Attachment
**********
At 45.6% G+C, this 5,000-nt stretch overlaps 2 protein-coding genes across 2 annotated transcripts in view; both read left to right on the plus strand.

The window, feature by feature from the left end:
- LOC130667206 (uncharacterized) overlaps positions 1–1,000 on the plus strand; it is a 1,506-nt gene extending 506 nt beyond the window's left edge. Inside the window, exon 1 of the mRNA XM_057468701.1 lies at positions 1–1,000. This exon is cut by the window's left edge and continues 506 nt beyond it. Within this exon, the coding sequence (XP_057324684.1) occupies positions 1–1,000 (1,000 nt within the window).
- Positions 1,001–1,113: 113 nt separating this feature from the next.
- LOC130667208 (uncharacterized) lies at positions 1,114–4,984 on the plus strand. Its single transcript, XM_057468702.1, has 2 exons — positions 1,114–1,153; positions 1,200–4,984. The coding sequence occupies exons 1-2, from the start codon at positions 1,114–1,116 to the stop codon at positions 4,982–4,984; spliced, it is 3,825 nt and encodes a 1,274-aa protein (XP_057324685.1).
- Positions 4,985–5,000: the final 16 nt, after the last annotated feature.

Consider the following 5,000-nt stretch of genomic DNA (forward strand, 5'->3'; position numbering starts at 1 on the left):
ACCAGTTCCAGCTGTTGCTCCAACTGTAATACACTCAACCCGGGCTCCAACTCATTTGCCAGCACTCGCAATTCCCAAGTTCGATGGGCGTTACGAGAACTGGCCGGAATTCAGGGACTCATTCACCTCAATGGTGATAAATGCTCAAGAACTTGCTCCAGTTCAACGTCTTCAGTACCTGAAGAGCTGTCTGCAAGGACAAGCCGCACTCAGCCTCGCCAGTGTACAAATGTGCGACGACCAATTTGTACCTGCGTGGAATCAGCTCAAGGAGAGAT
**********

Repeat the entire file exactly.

At 45.6% G+C, this 5,000-nt stretch overlaps 2 protein-coding genes across 2 annotated transcripts in view; both read left to right on the plus strand.

The window, feature by feature from the left end:
- LOC130667206 (uncharacterized) overlaps positions 1–1,000 on the plus strand; it is a 1,506-nt gene extending 506 nt beyond the window's left edge. Inside the window, exon 1 of the mRNA XM_057468701.1 lies at positions 1–1,000. This exon is cut by the window's left edge and continues 506 nt beyond it. Within this exon, the coding sequence (XP_057324684.1) occupies positions 1–1,000 (1,000 nt within the window).
- Positions 1,001–1,113: 113 nt separating this feature from the next.
- LOC130667208 (uncharacterized) lies at positions 1,114–4,984 on the plus strand. Its single transcript, XM_057468702.1, has 2 exons — positions 1,114–1,153; positions 1,200–4,984. The coding sequence occupies exons 1-2, from the start codon at positions 1,114–1,116 to the stop codon at positions 4,982–4,984; spliced, it is 3,825 nt and encodes a 1,274-aa protein (XP_057324685.1).
- Positions 4,985–5,000: the final 16 nt, after the last annotated feature.

Consider the following 5,000-nt stretch of genomic DNA (forward strand, 5'->3'; position numbering starts at 1 on the left):
ACCAGTTCCAGCTGTTGCTCCAACTGTAATACACTCAACCCGGGCTCCAACTCATTTGCCAGCACTCGCAATTCCCAAGTTCGATGGGCGTTACGAGAACTGGCCGGAATTCAGGGACTCATTCACCTCAATGGTGATAAATGCTCAAGAACTTGCTCCAGTTCAACGTCTTCAGTACCTGAAGAGCTGTCTGCAAGGACAAGCCGCACTCAGCCTCGCCAGTGTACAAATGTGCGACGACCAATTTGTACCTGCGTGGAATCAGCTCAAGGAGAGAT